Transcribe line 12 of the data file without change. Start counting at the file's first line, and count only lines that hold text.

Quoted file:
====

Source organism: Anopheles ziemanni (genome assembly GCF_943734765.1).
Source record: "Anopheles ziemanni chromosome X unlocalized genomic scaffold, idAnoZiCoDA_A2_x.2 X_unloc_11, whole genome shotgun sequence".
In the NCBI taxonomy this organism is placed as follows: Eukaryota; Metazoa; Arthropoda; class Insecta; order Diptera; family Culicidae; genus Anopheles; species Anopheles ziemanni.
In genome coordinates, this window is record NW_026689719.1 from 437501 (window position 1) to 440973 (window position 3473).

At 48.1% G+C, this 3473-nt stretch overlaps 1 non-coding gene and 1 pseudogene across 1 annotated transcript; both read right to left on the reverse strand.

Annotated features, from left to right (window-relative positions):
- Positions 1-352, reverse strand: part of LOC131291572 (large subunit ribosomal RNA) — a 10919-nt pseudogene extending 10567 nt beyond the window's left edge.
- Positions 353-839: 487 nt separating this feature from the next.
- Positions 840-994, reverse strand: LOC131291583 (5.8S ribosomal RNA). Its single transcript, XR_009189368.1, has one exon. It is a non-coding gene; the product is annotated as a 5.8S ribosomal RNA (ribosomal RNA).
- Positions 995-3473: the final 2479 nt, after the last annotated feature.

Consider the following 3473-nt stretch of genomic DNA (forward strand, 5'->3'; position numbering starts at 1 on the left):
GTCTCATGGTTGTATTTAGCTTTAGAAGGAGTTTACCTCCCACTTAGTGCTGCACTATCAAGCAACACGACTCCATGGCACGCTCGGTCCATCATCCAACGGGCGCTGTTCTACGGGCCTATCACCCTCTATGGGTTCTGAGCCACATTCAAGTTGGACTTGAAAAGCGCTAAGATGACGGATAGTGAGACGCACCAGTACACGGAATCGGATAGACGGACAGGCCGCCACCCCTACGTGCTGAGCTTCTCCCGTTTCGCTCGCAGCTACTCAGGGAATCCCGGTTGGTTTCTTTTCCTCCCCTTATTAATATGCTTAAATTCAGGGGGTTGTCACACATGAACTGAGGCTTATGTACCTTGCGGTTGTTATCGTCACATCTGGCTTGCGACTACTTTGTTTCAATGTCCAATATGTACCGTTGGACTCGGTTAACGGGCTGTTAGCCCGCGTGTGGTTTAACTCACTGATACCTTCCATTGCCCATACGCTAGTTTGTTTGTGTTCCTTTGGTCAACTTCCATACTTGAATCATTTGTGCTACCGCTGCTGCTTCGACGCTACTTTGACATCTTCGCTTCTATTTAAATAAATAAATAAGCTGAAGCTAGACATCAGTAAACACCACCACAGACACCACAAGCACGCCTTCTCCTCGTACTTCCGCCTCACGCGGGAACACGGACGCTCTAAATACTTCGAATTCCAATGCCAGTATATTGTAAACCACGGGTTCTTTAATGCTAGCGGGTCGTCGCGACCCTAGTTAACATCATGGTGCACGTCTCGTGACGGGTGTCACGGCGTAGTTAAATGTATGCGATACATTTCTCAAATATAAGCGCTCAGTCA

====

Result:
GTCTCATGGTTGTATTTAGCTTTAGAAGGAGTTTACCTCCCACTTAGTGCTGCACTATCAAGCAACACGACTCCATGGCACGCTCGGTCCATCATCCAACGGGCGCTGTTCTACGGGCCTATCACCCTCTATGGGTTCTGAGCCACATTCAAGTTGGACTTGAAAAGCGCTAAGATGACGGATAGTGAGACGCACCAGTACACGGAATCGGATAGACGGACAGGCCGCCACCCCTACGTGCTGAGCTTCTCCCGTTTCGCTCGCAGCTACTCAGGGAATCCCGGTTGGTTTCTTTTCCTCCCCTTATTAATATGCTTAAATTCAGGGGGTTGTCACACATGAACTGAGGCTTATGTACCTTGCGGTTGTTATCGTCACATCTGGCTTGCGACTACTTTGTTTCAATGTCCAATATGTACCGTTGGACTCGGTTAACGGGCTGTTAGCCCGCGTGTGGTTTAACTCACTGATACCTTCCATTGCCCATACGCTAGTTTGTTTGTGTTCCTTTGGTCAACTTCCATACTTGAATCATTTGTGCTACCGCTGCTGCTTCGACGCTACTTTGACATCTTCGCTTCTATTTAAATAAATAAATAAGCTGAAGCTAGACATCAGTAAACACCACCACAGACACCACAAGCACGCCTTCTCCTCGTACTTCCGCCTCACGCGGGAACACGGACGCTCTAAATACTTCGAATTCCAATGCCAGTATATTGTAAACCACGGGTTCTTTAATGCTAGCGGGTCGTCGCGACCCTAGTTAACATCATGGTGCACGTCTCGTGACGGGTGTCACGGCGTAGTTAAATGTATGCGATACATTTCTCAAATATAAGCGCTCAGTCA